LINE: 18 minutes, 3-6 shooting, 5 rebounds, 3 blocks.

Joel Freeland: Freeland got 12 minutes, mostly at power forward, and like much of the rest of the lineup looked more mobile than effective. He showed one sweet turn-around move from the low right side. He covered ground on defense. Otherwise his night was unremarkable, except that he looked far more savvy in his first few minutes than Leonard did in his. We need to see more before we know what Freeland can do.

LINE: 12 minutes, 1-4 shooting, 2 points, 3 rebounds.

Jarred Jeffries: Jeffries played within himself and showed some veteran know-how, though he did collect 4 fouls pressed into service as a center. He was in the right spots, made the right plays, and was more of a positive on the floor than his stats would indicate. You held your breath when all of the other big guys took the floor, but Jeffries calmed you down immediately. If he can play at a comfortable position you can see why this guy would endear himself to coaches.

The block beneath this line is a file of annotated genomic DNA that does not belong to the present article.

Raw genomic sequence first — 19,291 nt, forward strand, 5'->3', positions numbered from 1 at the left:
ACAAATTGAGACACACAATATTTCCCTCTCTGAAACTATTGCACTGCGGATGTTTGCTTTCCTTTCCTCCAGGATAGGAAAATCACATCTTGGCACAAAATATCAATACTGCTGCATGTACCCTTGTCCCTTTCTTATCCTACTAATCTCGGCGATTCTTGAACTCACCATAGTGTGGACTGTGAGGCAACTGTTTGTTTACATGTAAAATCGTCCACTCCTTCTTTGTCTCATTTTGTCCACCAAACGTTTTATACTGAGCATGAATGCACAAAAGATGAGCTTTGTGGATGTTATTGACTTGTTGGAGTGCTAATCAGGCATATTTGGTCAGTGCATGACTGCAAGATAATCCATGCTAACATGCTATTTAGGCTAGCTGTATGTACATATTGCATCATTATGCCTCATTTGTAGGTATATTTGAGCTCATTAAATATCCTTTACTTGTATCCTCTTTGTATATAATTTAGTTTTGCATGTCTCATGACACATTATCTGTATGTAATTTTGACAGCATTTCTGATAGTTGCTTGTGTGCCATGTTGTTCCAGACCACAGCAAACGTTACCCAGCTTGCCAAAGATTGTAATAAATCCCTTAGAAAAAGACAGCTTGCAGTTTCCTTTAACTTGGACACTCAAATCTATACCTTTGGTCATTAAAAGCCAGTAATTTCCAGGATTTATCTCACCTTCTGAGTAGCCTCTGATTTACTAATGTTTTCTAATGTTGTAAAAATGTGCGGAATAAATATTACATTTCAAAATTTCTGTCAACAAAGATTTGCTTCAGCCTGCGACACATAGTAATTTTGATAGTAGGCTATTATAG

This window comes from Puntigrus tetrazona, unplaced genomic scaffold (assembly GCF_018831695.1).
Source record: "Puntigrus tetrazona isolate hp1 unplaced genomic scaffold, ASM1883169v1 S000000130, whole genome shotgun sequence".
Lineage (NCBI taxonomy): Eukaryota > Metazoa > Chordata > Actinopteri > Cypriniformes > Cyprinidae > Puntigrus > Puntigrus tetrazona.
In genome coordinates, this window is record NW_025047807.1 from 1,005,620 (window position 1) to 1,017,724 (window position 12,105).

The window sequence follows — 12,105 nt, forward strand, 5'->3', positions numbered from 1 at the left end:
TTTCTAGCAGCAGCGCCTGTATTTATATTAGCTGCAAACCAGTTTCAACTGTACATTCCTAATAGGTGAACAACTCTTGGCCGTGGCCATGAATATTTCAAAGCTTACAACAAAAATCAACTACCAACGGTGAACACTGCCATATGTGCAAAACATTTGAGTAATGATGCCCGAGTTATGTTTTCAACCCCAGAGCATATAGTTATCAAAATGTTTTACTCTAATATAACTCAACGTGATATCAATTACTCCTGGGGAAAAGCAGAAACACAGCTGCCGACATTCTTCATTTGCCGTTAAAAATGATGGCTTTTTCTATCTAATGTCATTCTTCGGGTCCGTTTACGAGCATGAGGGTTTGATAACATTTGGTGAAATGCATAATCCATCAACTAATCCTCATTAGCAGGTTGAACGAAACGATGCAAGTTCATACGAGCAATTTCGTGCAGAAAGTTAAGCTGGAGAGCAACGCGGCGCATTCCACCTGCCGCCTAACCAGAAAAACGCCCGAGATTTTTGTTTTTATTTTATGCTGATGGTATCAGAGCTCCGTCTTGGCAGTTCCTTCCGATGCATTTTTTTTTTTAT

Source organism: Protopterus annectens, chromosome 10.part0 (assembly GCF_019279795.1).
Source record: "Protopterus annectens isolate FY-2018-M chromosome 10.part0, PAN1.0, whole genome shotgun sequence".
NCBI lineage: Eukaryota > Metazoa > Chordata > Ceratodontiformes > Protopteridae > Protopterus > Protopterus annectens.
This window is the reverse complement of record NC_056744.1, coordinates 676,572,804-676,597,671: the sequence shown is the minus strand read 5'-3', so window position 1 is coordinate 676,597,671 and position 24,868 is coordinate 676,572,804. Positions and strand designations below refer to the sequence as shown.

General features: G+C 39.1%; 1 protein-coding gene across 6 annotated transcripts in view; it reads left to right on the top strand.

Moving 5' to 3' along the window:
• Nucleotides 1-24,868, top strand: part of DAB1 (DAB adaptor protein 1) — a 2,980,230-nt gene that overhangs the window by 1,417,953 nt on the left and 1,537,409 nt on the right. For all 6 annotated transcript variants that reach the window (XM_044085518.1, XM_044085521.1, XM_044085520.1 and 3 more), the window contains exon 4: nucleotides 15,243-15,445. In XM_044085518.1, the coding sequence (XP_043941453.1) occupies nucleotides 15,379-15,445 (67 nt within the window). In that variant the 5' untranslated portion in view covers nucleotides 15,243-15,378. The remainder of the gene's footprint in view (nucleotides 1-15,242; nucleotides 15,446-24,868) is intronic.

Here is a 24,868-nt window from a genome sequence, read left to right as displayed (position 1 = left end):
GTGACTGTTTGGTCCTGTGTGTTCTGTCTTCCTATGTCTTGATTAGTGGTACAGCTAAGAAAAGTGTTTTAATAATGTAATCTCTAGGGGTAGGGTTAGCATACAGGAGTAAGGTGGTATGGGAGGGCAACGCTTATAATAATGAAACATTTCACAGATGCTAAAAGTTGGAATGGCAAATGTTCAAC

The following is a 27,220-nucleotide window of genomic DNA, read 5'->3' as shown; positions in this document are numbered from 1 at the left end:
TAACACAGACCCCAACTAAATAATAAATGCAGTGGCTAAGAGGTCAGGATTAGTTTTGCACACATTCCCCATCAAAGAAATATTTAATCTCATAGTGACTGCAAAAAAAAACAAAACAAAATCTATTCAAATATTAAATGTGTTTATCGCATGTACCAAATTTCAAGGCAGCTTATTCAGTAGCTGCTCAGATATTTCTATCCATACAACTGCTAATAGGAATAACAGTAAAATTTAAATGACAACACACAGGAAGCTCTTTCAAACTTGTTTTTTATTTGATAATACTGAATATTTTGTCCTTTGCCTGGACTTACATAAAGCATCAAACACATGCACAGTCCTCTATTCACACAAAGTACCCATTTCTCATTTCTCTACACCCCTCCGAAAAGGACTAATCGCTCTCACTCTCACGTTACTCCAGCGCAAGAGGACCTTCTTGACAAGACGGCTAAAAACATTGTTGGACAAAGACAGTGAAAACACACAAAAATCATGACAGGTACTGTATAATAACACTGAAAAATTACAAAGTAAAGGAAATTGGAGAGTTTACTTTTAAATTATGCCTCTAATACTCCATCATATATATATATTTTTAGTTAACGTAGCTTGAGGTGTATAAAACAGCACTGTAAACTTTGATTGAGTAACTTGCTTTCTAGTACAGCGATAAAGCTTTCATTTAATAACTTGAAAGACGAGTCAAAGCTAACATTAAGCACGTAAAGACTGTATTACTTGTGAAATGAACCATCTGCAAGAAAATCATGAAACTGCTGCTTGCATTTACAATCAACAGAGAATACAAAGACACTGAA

LINE: 12 minutes, 1-1 shooting, 2 points, 2 rebounds, 4 fouls.

Nolan Smith: Smith got plenty of run tonight with 21 minutes, the bulk at shooting guard. He looked for his own shot a bunch. There's aggressive and then there's banzai. He was the latter on repeated occasions. He went 1-6, looking like he was going way too fast and trying way too hard when he set his mind to scoring. When he calmed down and let the game come to him he actually grabbed 4 rebounds and dished 3 assists. It was a mixed bag kind of night, tending towards a raised eyebrow.

LINE: 21 minutes, 1-6 shooting, 3, 4, and 3 as stated.

Ronnie Price: Price was one of the eye-openers of the night, combining the same veteran aggression and playing within himself that Jeffries demonstrated. He attacked the hoop on a couple occasions, found his friends on offense, played nice defense, held the fort while Lillard was out. You could tell he knew what he was doing while Smith was often caught guessing. Price did have 3 turnovers, marring an otherwise nifty night.

LINE: 16 minutes, 1-2 shooting, 2 points, 3 rebounds, 3 assists, 3 TO's.

Sasha Pavlovic: The veteran forward did OK, playing competently enough except for his 1-5 shooting clip. Nothing to write home about yet.

LINE: 15 minutes, 1-5 shooting, 1-3 3PT, 3 points, 2 rebounds, 1 assist, 2 steals